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Mano Cambiada, Chocó, Colombia
From 15-18 September, 2012, I accompanied a group of tour operators from Ecuador, the UK and the US who visited Colombia’s Pacific coast in the Chocó region. We had been invited to assess the work of a Colombian NGO, Mano Cambiada (http://nuquipacifico.com). The project is based in the town of Nuquí, which can reached only by air from Medellín (1¼ hours) or Quibdó (about 20 minutes; Quibdó is 8-9 hours by bus from Medellín), or by boat from Buenaventura (18-20 hours). The population of the Chocó region is largely Afro-Colombian.
The following is a summary of a presentation to our group by Mano Cambiada and BioRedd+ (www.bioredd.org, the Colombian agency working with Mano Cambiada to implement a grant from USAID) on 17 September 2012.
Mano Cambiada has been operating for six years. Its primary aim is to make the people of Chocó proud of what they have and of their culture. For a long time the people on the coast have lived “in paradise” (it is a beautiful part of the country, with tropical forest and mangroves on the shores of the Pacific), but most of the time those people have been complaining about their poor lot. Mano Cambiada aims to change that using a model for local development and autonomy which includes ecotourism: local communities acting as hosts. It is not possible to implement tourism sustainably with insufficient basic services. As it is the state’s duty to provide those services, Mano Cambiada has presented a plan to, and is putting pressure on all levels of government to provide them. The aim is to promote sustainability based on inclusive businesses that are linked together.
Mano Cambiada’s main strength is its very existence. At its core are four leaders. Its brand, Nuquí Pacífico, is established and the local communities who are involved have their own guides. The biggest difficulties it faces are: a) to break the paradigm of poverty and lack of self-esteem; b) to end victimisation and “asistencialismo” (paternalism, dependency, hand-outs); c) the overestimation of money and expecting immediate results and profitability (in other words, people cannot wait for results).
It’s not a question of money, but ecotourism is a means of bringing in money, and money facilitates lots of things. 20 years ago ecotourism in the region was started by entrepreneurs from Medellín, but now local communities are taking ecotourism into their own hands.
Before 1991 black people were not recognised as an ethnic group in Colombia. In 1993, land was given to local communities, but it cannot be sold. Nevertheless, individuals have sold land to outsiders, which is considered an act of bad faith (for instance, of the 45 km of beach in the area, 43 km are in outsiders’ hands).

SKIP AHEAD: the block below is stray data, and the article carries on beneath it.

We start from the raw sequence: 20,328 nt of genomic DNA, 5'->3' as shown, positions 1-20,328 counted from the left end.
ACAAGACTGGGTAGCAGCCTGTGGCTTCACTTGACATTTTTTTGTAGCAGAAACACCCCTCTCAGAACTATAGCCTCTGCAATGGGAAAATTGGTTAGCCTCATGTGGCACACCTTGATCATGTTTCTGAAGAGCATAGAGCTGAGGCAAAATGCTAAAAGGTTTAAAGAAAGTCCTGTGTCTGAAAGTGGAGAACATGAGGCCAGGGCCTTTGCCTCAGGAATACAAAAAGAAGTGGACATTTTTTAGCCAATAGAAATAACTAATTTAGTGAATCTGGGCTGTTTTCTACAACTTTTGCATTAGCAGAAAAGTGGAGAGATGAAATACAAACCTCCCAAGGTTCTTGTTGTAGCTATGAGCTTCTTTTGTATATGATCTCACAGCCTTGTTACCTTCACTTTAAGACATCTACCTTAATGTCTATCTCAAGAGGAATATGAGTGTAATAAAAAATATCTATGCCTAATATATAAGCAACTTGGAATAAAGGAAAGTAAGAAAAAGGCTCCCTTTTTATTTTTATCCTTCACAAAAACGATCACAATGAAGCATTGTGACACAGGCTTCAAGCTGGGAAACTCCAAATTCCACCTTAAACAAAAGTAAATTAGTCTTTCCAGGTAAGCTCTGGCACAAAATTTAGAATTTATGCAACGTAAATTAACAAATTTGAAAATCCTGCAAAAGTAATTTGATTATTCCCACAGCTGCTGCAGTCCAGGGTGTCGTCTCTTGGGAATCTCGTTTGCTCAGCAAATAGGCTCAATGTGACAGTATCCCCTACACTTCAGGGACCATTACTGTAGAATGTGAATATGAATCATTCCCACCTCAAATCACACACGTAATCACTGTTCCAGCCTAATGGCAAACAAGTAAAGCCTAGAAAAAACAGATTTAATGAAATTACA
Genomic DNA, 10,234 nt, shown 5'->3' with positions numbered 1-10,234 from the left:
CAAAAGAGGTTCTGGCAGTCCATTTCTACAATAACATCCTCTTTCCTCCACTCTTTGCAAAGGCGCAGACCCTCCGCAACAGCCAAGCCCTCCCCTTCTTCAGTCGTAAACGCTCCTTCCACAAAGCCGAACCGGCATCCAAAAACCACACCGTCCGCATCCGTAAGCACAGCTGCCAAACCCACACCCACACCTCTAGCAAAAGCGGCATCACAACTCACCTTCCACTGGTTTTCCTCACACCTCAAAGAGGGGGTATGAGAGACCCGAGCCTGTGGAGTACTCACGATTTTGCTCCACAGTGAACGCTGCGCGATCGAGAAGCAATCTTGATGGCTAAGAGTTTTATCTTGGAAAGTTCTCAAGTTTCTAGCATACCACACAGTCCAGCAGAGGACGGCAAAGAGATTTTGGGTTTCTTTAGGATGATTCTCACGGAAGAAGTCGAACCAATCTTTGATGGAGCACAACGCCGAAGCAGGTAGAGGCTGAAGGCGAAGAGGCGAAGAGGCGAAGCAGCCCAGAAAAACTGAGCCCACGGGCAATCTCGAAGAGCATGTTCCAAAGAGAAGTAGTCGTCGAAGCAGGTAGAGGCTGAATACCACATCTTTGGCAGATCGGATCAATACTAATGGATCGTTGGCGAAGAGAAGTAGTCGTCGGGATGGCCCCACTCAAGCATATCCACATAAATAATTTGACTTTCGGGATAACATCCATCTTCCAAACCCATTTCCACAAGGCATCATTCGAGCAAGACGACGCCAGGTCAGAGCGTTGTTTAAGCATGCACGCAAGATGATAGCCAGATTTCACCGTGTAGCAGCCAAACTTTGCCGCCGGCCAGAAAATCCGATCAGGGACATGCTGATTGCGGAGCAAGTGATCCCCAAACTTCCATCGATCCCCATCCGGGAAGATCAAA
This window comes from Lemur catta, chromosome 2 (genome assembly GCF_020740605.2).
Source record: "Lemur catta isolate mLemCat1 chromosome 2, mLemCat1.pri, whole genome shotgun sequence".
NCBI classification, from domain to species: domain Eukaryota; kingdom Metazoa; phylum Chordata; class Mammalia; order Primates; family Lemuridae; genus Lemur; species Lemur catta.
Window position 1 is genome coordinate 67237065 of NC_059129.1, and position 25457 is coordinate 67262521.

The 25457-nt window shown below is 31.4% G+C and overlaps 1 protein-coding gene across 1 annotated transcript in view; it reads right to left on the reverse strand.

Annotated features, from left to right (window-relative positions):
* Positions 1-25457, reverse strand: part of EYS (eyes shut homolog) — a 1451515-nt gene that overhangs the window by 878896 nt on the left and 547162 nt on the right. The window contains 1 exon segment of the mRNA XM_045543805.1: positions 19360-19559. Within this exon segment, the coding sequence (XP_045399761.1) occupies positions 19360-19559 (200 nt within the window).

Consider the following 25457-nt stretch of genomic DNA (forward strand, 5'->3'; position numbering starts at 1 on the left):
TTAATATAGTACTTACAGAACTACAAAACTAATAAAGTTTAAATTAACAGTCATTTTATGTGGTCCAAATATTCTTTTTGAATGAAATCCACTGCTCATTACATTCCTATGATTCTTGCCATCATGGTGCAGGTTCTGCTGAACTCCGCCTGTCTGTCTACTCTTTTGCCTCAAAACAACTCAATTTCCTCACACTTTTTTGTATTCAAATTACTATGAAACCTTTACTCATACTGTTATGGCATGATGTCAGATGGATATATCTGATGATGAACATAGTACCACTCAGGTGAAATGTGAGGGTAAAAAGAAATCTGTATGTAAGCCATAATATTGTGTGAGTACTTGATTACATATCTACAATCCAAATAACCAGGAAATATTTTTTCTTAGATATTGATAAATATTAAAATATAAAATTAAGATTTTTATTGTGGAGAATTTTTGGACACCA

Mano Cambiada has a 10-year contract with the central government to run the tourist services in the Parque Nacional Natural Utría (www.parquesnacionales.gov.co/PNN/portel/libreria/php/decide.php?patron=01.022918).
The park comprises 54,300 hectares of tropical rainforest, mangroves, estuaries, beaches, cliffs and coral reefs. Activities in the park include swimming, trekking, diving, whale-watching and biological research. The Corporación Mano Cambiada tour operator provides accommodation in a lodge and restaurant in the park, transport and local guides, with complimentary services (in addition to those mentioned above) of fishing, handicrafts, visits to hot springs and assistance before and during the visit. Utría is the primary focus of Mano Cambiada’s operations, from which visitors can be encouraged to spread to other areas: the communities of Jobí, Chingo, Coquí and Termales.
They want to avoid the situation where a big hotel is built and the local community becomes subservient and dependent on that hotel.
Mano Cambiada also promotes the region through a Festival de la Migración Pacífica, 24-29 August, which celebrates the annual migration of birds, turtles and whales. The various species arrive mainly between July and October.
Echoing a point mentioned in my brief report on More Local on the ECOCLUB.com pages, Colombia is still being seen as a risky destination, but the Chocó region, once regarded as a terrorist “hotspot”, is now safe to visit. Mano Cambiada wants to encourage international visitors to its project, largely because for most Colombians it is an expensive destination. In the view of the tour operators who went on the trip, there is no reason why this should not be achieved, given a few practical adjustments to accommodate the demands of the international market. Overall, it was felt that Mano Cambiada’s approach, looking for long-term sustainable tourism incorporating fair trade principles and eco-consciousness, while not looking for short-term financial gain, is highly recommendable.
Footnote: the meaning of Mano Cambiada:
To uphold the basic tenets of Pacific coastal society, comprised of three basic ancestral traditions:
“El trueque”, the exchange of goods; “la minga”, communal labour; and “mano cambiada”, the exchange of each person’s skills (eg the doctor will exchange his time and expertise in return for the skilled labour of the carpenter).